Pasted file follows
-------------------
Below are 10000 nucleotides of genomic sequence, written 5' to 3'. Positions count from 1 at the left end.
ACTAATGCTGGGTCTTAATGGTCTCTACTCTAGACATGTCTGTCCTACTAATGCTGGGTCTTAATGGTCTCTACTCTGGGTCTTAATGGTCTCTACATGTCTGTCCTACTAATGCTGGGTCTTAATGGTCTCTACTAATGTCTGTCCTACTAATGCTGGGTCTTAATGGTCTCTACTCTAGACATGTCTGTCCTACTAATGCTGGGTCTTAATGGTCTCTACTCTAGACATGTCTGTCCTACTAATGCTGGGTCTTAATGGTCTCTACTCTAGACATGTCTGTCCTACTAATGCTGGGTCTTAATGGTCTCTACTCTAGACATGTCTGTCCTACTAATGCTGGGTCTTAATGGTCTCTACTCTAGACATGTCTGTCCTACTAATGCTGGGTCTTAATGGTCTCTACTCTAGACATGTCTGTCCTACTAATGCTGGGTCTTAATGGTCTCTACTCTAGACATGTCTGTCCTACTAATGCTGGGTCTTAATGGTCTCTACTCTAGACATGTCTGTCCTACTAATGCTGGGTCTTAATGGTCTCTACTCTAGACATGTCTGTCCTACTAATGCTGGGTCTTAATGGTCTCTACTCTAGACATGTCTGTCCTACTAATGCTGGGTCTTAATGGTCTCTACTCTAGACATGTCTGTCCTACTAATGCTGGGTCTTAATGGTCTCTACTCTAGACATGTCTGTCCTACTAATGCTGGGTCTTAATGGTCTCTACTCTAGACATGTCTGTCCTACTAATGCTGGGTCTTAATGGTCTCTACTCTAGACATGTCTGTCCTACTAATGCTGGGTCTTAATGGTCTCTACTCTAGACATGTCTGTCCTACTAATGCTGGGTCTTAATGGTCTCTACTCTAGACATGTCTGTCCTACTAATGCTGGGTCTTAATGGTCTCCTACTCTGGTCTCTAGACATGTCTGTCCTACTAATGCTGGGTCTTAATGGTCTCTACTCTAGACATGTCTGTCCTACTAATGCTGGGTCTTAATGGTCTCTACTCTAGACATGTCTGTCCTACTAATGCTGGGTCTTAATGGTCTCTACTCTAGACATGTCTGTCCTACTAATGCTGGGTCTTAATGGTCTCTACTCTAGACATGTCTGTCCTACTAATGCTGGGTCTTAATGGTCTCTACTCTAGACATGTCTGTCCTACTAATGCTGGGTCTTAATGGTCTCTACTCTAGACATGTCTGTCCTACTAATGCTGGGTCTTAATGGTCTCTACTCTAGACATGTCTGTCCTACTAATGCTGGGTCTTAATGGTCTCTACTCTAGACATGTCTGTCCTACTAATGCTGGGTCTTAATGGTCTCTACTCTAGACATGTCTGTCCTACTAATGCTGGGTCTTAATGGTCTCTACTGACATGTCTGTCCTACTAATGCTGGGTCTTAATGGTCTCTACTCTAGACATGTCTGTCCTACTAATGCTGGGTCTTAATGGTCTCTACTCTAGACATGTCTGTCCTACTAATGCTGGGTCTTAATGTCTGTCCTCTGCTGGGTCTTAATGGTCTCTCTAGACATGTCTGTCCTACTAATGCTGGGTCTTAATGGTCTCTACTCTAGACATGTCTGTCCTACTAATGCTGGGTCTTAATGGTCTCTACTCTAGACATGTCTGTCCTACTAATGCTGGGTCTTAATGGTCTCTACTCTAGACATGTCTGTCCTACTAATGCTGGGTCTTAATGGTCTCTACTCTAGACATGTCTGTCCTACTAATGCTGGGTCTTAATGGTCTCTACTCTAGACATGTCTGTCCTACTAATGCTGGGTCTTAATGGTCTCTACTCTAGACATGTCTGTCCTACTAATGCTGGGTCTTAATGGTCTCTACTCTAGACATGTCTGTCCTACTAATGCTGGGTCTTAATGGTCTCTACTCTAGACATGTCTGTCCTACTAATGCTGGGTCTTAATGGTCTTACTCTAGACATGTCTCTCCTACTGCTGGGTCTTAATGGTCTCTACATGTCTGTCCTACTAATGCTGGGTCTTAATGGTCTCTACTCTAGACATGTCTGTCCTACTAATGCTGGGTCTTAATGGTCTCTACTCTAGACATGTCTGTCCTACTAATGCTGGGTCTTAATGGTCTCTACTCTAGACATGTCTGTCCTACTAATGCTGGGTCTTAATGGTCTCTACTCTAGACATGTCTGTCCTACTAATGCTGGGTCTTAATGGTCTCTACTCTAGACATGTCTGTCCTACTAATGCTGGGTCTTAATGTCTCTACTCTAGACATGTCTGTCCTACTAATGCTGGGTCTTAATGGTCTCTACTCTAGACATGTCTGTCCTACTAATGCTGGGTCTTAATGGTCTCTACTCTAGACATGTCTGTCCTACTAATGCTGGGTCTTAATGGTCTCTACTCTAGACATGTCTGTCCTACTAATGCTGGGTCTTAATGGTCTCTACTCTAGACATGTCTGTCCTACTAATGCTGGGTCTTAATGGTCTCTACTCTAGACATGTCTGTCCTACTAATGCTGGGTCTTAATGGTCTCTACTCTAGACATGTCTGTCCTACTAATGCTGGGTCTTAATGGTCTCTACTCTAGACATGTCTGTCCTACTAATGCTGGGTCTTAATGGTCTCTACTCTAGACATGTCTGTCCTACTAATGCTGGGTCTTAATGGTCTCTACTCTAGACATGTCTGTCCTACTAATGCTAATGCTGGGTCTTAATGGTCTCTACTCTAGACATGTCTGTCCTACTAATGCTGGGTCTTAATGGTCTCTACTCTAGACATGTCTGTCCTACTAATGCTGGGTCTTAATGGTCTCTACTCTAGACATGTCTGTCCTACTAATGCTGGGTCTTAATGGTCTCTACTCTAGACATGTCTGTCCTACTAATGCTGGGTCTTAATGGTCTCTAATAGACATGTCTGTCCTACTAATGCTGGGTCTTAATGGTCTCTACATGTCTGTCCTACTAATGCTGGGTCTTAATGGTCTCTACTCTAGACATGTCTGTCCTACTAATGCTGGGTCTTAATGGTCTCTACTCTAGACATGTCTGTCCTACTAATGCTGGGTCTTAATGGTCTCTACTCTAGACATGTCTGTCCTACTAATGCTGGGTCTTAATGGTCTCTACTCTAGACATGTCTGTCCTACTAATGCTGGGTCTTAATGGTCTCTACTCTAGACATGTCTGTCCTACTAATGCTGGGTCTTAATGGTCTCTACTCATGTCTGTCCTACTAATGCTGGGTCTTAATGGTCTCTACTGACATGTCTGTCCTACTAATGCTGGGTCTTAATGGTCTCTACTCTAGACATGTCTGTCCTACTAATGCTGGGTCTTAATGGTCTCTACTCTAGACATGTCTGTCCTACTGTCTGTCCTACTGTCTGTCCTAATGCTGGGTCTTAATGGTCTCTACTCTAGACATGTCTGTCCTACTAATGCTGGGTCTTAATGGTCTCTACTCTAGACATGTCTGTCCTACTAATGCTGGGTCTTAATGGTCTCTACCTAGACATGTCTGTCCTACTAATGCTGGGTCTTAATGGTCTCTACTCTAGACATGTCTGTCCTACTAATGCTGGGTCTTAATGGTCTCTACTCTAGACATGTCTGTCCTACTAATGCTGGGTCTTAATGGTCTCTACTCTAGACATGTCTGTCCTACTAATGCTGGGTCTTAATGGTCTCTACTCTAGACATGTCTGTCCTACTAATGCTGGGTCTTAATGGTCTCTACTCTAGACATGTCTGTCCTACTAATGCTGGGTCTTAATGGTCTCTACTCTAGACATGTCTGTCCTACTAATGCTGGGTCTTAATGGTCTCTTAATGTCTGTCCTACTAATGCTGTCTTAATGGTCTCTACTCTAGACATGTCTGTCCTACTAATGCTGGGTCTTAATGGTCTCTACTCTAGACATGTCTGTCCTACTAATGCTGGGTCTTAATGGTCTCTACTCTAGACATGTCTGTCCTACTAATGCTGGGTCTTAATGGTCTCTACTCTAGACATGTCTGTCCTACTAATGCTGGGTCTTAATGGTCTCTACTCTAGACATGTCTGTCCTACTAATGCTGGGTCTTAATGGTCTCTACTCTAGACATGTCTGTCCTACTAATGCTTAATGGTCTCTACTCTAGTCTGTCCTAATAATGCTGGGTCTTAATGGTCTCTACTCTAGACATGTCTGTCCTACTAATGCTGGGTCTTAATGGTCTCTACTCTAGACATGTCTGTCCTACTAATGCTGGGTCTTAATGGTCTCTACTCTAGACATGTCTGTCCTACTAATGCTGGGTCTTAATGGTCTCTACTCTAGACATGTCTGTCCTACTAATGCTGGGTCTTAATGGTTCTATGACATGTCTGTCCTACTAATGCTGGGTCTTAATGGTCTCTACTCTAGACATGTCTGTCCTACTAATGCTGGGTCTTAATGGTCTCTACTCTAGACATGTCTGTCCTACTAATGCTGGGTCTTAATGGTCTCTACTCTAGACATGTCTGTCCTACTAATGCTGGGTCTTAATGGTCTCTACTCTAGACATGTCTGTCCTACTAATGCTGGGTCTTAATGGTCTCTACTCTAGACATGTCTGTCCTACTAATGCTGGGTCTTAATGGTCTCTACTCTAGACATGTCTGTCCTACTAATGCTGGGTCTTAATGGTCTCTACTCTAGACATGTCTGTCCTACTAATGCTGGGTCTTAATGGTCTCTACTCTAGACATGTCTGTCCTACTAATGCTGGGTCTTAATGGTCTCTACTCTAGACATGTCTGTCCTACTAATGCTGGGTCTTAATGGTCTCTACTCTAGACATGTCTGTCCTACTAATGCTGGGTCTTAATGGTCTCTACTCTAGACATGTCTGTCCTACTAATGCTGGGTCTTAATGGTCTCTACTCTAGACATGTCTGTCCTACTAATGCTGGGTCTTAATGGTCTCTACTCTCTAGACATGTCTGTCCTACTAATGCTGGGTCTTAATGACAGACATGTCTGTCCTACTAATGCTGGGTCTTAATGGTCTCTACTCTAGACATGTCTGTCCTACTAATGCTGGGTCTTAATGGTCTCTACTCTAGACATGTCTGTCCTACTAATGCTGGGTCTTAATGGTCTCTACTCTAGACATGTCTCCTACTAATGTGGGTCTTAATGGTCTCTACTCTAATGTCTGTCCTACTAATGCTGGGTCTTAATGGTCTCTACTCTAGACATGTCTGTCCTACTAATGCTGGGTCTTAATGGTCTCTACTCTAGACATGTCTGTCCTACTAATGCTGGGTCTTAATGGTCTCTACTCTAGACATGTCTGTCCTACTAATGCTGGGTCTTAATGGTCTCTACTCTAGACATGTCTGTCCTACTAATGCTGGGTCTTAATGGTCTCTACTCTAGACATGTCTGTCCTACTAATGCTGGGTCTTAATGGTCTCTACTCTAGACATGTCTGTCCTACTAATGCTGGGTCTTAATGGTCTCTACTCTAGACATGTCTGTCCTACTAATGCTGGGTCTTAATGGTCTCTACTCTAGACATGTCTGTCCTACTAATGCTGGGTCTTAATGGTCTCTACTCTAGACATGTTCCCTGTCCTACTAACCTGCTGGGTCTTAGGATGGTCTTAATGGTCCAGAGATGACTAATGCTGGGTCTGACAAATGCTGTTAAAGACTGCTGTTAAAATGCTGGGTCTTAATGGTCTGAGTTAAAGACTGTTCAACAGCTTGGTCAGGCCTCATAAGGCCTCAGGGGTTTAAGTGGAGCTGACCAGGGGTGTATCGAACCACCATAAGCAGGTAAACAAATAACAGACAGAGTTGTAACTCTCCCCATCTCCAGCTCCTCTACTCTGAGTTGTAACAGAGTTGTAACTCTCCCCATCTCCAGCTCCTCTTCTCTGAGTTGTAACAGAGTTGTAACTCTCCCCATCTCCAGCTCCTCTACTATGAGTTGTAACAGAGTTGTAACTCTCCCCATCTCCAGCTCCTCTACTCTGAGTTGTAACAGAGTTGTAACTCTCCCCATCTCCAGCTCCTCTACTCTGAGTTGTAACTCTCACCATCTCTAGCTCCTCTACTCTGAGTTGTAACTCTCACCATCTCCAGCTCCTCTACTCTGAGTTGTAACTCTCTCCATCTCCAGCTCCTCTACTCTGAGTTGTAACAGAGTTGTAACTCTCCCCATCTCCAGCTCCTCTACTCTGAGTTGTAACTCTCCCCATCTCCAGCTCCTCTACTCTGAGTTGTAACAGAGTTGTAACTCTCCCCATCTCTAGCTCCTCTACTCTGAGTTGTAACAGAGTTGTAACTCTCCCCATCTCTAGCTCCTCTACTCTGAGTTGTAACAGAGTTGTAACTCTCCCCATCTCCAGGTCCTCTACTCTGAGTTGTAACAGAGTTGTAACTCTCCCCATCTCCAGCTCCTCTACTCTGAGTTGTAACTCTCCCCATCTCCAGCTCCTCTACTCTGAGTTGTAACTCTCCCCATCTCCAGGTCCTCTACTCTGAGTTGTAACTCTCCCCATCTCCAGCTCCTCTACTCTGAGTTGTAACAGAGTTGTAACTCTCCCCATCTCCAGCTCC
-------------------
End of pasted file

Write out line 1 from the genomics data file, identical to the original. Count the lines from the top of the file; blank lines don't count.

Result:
Below are 10000 nucleotides of genomic sequence, written 5' to 3'. Positions count from 1 at the left end.